Original Research ARTICLE
Transcription and replication result in distinct epigenetic marks following repression of early gene expression
- 1Department of Biochemistry and Molecular Biology, University of North Dakota School of Medicine and Health Sciences, Grand Forks, ND, USA
- 2Department of Biochemistry and Biophysics, University of Rochester School of Medicine and Dentistry, Rochester, NY, USA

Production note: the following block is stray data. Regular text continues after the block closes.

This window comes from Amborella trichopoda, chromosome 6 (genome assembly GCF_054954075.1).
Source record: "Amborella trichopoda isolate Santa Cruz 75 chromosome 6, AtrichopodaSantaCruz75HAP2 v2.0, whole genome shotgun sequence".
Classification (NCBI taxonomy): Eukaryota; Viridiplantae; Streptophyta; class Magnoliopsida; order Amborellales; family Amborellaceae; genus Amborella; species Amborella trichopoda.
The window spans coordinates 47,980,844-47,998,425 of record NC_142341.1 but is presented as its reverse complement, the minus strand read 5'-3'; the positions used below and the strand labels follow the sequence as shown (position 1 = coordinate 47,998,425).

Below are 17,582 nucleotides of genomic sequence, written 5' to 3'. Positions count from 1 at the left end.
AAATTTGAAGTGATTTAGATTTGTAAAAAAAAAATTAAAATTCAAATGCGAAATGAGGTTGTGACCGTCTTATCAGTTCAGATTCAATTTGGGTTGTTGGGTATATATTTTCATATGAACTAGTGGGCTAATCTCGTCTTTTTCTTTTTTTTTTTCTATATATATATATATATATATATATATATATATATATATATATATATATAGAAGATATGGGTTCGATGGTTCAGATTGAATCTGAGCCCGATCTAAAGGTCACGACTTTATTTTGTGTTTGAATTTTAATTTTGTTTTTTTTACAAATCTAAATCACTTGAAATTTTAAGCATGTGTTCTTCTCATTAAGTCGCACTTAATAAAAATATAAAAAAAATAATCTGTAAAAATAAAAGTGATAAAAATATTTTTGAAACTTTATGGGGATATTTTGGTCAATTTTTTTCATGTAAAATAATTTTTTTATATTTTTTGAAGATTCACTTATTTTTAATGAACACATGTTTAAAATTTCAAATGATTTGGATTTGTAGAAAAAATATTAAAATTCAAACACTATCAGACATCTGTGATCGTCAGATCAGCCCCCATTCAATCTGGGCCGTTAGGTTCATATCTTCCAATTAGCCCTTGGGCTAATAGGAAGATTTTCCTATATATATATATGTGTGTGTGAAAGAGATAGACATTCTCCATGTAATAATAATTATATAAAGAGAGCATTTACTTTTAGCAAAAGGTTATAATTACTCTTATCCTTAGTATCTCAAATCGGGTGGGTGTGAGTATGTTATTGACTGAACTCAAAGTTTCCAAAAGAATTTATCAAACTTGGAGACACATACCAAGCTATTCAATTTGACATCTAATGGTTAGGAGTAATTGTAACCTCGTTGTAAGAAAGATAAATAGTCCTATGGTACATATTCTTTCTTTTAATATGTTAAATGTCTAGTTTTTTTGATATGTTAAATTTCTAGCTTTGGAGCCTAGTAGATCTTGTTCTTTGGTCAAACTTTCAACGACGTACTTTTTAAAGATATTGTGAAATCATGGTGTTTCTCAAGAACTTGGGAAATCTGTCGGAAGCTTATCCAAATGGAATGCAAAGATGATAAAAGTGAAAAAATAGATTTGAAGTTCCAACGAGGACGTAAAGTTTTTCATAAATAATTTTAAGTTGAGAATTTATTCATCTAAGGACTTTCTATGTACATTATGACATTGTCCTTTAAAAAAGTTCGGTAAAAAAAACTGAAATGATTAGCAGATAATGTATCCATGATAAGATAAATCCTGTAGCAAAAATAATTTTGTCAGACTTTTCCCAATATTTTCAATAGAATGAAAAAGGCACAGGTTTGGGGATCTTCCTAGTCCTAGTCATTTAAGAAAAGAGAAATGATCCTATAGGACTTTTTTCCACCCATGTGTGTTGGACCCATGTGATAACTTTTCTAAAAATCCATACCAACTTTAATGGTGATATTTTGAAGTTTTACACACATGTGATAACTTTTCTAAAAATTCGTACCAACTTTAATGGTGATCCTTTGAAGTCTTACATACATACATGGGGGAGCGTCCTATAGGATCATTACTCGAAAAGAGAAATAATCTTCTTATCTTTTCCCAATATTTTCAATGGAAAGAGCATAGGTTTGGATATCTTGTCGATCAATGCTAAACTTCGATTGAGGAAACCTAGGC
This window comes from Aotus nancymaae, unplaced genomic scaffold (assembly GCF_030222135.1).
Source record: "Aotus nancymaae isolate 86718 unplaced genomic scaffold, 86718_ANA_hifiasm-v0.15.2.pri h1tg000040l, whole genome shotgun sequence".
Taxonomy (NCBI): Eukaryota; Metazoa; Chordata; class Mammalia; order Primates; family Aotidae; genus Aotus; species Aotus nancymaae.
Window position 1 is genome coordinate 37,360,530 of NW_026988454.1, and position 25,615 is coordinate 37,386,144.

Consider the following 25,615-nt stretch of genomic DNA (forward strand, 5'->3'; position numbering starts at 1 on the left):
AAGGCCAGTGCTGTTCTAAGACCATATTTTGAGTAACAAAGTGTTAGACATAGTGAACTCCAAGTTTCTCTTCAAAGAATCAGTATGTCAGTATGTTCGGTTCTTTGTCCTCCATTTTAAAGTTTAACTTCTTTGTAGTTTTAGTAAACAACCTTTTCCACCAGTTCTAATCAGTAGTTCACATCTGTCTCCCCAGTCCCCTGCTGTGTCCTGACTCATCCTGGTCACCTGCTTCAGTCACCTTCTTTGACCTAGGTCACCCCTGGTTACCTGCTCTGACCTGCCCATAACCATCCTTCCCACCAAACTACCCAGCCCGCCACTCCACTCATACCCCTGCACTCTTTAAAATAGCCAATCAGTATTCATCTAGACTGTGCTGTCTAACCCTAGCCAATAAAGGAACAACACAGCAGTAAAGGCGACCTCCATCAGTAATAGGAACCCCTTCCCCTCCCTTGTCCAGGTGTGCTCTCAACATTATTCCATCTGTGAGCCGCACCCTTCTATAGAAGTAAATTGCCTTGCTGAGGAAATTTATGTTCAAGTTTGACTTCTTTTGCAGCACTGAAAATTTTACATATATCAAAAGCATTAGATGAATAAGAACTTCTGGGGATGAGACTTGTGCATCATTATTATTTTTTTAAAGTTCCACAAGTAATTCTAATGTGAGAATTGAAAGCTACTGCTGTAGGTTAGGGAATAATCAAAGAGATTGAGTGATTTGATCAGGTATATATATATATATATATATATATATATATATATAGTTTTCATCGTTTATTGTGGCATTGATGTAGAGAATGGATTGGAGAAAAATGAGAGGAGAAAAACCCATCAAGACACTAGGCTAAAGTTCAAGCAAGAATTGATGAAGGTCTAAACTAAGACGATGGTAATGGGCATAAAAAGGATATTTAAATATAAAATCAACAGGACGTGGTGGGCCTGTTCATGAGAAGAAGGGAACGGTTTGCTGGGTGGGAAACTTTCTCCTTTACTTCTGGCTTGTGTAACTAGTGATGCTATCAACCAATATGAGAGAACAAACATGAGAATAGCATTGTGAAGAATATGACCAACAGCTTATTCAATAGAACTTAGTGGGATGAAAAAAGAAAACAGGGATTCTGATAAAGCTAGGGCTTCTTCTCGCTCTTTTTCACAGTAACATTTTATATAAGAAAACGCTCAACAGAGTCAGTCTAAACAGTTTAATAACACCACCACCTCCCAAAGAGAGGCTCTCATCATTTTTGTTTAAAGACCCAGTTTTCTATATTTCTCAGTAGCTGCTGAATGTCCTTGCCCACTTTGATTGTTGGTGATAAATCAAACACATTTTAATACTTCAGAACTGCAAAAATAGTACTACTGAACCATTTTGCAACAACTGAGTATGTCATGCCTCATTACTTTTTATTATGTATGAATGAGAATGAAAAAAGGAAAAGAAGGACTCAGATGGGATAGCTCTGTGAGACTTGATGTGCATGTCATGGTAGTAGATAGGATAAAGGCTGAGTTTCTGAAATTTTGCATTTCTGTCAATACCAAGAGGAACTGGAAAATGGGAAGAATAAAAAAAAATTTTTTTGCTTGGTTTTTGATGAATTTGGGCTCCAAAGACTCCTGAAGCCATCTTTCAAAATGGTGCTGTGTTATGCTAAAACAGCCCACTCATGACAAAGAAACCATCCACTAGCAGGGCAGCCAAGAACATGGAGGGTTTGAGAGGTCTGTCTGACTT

Simian virus 40 (SV40) early transcription is repressed when the product of early transcription, T-antigen, binds to its cognate regulatory sequence, Site I, in the promoter of the SV40 minichromosome. Because SV40 minichromosomes undergo replication and transcription potentially repression could occur during active transcription or during DNA replication. Since repression is frequently epigenetically marked by the introduction of specific forms of methylated histone H3, we characterized the methylation of H3 tails during transcription and replication in wild-type SV40 minichromosomes and mutant minichromosomes which did not repress T-antigen expression. While repressed minichromosomes following replication were clearly marked with H3K9me1 and H3K4me1, minichromosomes repressed during early transcription were not similarly marked. Instead repression of early transcription was marked by a significant reduction in the level of H3K9me2. The replication dependent introduction of H3K9me1 and H3K4me1 into wild-type SV40 minichromosomes was also observed when replication was inhibited with aphidicolin. The results indicate that the histone modifications associated with repression can differ significantly depending upon whether the chromatin being repressed is undergoing transcription or replication.